So, if you recall, one of my first posts on this blog was my version of the Baby Wise sleep method. I posted it first to help myself remember for the next time I go ’round the baby wagon, but also because I hate the tone and style of Baby Wise even though their techniques worked like a charm for both my kids.
Well, a few weeks ago, I found my new alternative to Baby Wise: Twelve Hours’ Sleep by Twelve Weeks Old by Suzy Giordano. (My husband looked at me funny when he saw I was reading a baby sleep book even though both our kids are done with all that. Yes, I have odd hobbies that include raiding the parenting section at the local library for fun.) This book has much less of a moral tone and focuses more on techniques and strategies for stretching a baby’s sleep schedule to fit yours.
In particular, I loved the daytime and nighttime “toolboxes” she includes for you to use in the transition from “eat whenever you want” to “stick to the schedule, kid.” The first time you hear about the idea of helping a baby delay a feeding, it seems like torturing a poor infant who just needs food. But basically, you’re trying to distract the baby into waiting a little bit longer to eat so that they can eat more so that they’ll be able to wait longer the next time. (A virtuous cycle, as the Tiger Mother would say.) That’s where the toolboxes come in. Suzy Giordano give a short list of ideas to use when you’re trying to extend feeding time (or keep your baby awake until nap time):
- Offer a binkie (not if you’re trying to keep the baby awake)
- Place baby in a bouncy seat and entertain him/her with toys and songs
- Place baby on an activity mat or gym
- Bounce baby on your knee and sing songs
- Play baby games (peek-a-boo, pat-a-cake, this little piggy, etc.)
Giordano recommends not picking your baby up when they’re crying in the crib during sleep training, but standing by the crib and trying the following:
- Offer a binkie
- Pat your baby’s tummy
- Rest your hand firmly on the baby’s tummy
- “Shush” the baby
- Whisper understanding things (Seriously, the thing that works best for me with crying babies is to talk to them about how hard it is to be a baby and how they’ll grow out of it. It calms me down as much as them. :D)
- Reposition the baby to help him/her find a comfortable way to sleep (never thought of this before)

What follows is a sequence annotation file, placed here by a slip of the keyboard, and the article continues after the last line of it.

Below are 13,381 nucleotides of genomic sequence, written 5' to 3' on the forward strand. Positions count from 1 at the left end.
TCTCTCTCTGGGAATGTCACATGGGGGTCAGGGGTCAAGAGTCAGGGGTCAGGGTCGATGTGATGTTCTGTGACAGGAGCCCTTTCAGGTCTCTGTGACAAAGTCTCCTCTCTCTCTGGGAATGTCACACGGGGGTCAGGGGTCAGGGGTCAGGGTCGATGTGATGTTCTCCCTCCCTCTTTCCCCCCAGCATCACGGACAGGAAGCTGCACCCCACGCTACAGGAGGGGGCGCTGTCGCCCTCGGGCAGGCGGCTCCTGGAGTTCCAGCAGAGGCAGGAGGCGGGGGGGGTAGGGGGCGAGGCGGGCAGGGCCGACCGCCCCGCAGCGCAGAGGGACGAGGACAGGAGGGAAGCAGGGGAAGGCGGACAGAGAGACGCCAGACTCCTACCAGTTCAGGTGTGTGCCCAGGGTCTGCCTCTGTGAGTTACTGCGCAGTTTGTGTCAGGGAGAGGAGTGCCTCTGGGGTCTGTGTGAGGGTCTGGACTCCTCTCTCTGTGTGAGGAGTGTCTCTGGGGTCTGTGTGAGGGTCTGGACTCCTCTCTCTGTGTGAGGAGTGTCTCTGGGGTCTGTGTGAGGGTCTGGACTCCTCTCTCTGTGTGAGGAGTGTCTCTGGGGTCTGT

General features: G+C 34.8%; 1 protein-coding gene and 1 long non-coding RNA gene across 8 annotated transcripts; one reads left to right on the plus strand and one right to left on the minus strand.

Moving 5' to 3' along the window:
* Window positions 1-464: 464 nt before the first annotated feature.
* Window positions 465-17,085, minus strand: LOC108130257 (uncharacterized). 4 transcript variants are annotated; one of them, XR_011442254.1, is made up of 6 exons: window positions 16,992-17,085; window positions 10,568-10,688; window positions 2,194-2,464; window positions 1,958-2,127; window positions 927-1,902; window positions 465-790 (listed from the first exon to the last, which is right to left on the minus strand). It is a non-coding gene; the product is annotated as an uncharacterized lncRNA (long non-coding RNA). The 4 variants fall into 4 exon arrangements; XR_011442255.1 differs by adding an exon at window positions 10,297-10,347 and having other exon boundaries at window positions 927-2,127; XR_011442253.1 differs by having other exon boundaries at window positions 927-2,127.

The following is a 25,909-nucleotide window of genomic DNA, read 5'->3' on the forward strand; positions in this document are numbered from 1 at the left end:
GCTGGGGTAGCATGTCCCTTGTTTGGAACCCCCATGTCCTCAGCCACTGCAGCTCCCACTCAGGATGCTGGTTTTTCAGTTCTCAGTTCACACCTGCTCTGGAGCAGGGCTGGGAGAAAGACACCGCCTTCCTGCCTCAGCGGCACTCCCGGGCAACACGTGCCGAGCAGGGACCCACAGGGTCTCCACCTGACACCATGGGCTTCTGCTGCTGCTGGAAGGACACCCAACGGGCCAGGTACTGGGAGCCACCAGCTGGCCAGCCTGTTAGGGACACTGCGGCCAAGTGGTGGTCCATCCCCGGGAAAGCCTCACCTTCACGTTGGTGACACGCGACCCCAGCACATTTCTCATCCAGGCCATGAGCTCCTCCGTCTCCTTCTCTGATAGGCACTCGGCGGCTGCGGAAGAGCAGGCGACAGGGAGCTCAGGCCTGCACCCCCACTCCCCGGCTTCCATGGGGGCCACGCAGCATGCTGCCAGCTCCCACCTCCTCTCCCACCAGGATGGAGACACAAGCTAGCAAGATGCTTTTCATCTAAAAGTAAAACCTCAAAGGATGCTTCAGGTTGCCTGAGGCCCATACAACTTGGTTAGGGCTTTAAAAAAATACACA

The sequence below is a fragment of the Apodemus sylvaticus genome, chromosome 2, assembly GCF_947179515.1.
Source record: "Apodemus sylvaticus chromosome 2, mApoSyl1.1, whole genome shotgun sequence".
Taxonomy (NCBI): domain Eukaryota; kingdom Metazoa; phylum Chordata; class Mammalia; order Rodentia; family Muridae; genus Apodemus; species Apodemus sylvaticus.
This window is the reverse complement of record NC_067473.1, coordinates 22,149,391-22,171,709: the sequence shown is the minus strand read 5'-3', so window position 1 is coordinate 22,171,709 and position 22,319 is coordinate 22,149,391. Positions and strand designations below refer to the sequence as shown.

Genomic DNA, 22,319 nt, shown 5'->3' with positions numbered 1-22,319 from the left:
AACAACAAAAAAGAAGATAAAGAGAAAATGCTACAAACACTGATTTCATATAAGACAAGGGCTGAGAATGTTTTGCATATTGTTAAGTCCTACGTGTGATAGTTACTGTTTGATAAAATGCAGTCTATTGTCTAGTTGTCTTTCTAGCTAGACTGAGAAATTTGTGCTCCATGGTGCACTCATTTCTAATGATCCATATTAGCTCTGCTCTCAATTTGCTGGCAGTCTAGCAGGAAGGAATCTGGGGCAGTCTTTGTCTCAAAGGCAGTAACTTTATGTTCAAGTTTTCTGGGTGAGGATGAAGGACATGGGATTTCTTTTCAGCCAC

- Provide an emotional toy
- Turn on soft music
Of course, you still have to listen to your baby. When gentle distractions are not stopping the crying from escalating, it’s time to intervene and try again later. But it’s nice to have a go to list of things to try so that you don’t freak out the second your baby is uncomfortable.
My only complaint about this book is the strictness of the daytime schedule. A 4 feedings a day schedule puts the morning feeding right between 10 am and noon, which for me is the most productive time of the day to get out and do things. Then the afternoon feeding comes at 2:45, which is when my toddler falls asleep. The only reason to read Babywise instead of this book is because it contains schedules to allow for 6, 5, or 4 feedings a day, and is much more flexible about the spacing of feedings as a result. Here’s a sample Babywise-style 5 feeding schedule (the one I currently run on), if you want to combine it with the techniques from this book:
- 6:30 am – Morning feeding
- 7:00 am – Playtime/breakfast with family
- 8:00 am – Naptime
- 10:00 am – Mid-morning feeding
- 10:30 am – Errands/Get out of the house
- (11:30 am – Younger babies take a mid-day nap, but that’s long gone for us)
- 12:30 pm – Lunch
- 1:00 pm – Afternoon feeding
- 1:30 pm – Naptime (insert an hour of playtime for younger babies who take mid-day nap)
- 4:30 pm – Early evening feeding
- 5:00 pm – Family time/Dinner
- 7:00 pm – Evening feeding
- 7:30 pm – Bedtime
So that’s 11 hours of sleep rather than 12, but the same principles hold. And I rather like a 3 hour nap in the afternoon anyway.